The country’s economic managers have downplayed the negative impact of the peso at the P49:$1 level, saying the local currency could boost government revenue and support the dollar-generating sectors.
On Monday, the peso slipped to its lowest level in nearly eight years at P49.20 to $1 after a Fed official implied that the Federal Reserve is raising interest rates next month.
Budget and Management Secretary Benjamin Diokno said the government could generate about P7.2 billion each time the exchange rate drops P1 in favor of the dollar.
“Depreciation is not necessarily bad for us. In fact, for every peso depreciation, revenues will increase by P9.2 billion of higher collections by the Bureau of Customs because of the higher peso of imports,” he told reporters on the sidelines of the Senate interpellation of the 2017 national budget on Tuesday.
On the expenditure side, a weaker peso could cost the government P2 billion in foreign debt service, Diokno said.
“On the net, for very peso depreciation, the impact on the budget would be a P7.2-billion reduction in the budget deficit. So we are not concerned about that [peso weakness],” he said.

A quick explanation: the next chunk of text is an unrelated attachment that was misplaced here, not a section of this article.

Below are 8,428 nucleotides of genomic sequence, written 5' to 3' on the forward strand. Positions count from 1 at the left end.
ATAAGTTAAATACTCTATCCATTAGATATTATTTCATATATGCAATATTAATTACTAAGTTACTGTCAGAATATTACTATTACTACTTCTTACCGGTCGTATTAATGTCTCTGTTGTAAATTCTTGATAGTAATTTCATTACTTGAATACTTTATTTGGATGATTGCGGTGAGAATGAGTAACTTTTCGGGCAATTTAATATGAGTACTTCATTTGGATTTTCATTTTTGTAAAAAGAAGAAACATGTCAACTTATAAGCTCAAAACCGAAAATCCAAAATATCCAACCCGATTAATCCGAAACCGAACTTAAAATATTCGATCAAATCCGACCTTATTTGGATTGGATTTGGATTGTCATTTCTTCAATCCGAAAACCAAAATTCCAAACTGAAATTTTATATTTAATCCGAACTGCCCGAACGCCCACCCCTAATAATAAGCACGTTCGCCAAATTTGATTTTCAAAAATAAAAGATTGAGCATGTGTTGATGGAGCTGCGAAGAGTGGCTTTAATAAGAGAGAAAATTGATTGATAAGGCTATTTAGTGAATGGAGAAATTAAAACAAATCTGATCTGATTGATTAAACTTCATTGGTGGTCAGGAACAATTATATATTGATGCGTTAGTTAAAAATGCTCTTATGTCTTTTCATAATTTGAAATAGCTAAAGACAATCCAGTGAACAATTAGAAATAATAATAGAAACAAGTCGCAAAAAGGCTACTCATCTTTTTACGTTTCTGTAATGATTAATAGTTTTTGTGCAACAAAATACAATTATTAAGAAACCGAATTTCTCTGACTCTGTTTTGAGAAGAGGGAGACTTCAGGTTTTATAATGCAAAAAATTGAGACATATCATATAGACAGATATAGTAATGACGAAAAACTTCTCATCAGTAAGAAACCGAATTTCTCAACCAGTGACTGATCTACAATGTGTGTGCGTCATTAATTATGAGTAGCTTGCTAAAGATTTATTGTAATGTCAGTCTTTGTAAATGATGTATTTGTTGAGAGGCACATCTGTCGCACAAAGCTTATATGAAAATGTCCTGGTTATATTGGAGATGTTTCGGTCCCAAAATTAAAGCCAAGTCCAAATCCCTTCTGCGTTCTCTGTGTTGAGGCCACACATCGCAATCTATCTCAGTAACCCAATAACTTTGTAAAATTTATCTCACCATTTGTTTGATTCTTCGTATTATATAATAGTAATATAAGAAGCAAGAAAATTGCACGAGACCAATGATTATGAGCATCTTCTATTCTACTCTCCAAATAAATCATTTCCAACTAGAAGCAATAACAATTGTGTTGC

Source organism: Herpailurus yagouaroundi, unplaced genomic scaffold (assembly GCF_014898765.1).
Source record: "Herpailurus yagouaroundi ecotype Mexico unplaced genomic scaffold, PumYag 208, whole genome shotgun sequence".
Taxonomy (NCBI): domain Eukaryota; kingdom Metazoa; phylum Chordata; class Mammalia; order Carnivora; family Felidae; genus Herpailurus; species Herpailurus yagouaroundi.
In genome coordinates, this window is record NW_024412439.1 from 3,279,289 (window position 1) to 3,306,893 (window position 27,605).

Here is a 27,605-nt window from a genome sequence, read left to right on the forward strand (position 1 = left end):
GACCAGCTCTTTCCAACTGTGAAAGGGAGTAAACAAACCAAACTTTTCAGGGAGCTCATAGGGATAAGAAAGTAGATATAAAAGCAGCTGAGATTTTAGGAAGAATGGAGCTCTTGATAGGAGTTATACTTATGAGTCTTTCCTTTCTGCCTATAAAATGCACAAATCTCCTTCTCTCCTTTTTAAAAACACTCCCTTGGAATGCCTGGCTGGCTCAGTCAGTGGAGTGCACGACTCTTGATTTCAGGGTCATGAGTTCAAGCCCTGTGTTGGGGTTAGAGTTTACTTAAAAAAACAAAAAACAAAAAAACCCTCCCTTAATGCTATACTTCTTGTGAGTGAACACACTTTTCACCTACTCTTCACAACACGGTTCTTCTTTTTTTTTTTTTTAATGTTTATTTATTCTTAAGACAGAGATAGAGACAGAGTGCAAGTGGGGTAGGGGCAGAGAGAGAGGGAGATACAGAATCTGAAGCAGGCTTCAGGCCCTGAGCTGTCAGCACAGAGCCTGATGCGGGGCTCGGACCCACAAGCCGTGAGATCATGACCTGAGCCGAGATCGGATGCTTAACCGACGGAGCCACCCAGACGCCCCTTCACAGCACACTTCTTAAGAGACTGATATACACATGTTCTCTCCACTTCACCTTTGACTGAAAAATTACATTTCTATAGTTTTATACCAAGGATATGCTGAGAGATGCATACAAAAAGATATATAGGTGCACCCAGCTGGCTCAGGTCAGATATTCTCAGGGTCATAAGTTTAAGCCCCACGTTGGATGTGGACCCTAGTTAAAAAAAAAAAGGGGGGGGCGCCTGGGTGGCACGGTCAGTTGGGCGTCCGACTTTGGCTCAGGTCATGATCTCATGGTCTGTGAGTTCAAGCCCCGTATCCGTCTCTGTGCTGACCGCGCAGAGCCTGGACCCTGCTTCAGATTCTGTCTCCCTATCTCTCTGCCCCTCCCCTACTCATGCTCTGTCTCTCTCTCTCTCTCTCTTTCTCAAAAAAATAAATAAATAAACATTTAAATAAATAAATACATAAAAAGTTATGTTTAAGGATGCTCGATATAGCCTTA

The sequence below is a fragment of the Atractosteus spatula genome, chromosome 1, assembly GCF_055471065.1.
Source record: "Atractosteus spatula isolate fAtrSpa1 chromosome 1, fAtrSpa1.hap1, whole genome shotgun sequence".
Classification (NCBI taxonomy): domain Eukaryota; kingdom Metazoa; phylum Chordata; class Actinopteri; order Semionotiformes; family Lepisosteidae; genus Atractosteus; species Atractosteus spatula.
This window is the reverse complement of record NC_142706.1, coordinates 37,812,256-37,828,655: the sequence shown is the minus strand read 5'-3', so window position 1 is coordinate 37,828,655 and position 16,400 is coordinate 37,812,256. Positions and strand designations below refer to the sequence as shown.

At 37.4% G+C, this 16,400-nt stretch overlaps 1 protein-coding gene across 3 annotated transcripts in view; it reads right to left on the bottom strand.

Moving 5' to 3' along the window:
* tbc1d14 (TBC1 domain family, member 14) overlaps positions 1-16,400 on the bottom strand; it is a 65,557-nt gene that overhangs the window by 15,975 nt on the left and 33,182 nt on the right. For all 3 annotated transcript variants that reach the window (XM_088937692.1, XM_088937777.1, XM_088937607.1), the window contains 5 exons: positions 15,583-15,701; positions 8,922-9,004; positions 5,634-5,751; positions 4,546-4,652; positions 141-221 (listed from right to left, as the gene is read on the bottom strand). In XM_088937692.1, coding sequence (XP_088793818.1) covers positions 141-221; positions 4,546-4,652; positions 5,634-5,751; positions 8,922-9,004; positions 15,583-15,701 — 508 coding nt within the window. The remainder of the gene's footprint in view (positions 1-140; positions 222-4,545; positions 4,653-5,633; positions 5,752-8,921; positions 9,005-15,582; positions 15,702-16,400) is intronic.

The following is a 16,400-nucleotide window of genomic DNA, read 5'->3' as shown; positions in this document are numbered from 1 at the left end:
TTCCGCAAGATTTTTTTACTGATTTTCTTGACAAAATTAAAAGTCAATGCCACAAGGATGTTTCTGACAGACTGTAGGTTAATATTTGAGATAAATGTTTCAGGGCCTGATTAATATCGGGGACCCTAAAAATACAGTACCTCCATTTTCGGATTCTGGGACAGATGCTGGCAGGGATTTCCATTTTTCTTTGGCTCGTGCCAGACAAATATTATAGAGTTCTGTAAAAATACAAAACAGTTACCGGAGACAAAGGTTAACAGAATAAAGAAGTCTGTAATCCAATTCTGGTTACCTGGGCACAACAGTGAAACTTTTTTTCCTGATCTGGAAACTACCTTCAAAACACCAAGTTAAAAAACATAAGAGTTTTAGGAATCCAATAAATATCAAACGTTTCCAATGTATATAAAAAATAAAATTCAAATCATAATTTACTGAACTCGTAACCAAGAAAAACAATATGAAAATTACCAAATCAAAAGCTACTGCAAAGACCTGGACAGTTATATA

“I think it is sort of balanced there. We can’t say it is 100-percent bad for us because it is good for OFWs [overseas Filipino workers], BPOs [business process outsourcing]and the exports sector,” Finance Secretary Carlos Dominguez 3rd said.
Socioeconomic Planning Secretary Ernesto Pernia said the economy can sustain a P50 to P51 exchange rate per dollar.
“It will be good for exports and also OFW families who are getting remittances, and the BPOs,” he said.
“The downside would be imports will be expensive, but there will always be pros and cons. I think the pros are weightier than the cons,” he added.
The peso slightly recovered against the greenback on Tuesday, gaining 3 centavos to close at P49.17 to $1 from P49.20 on Monday.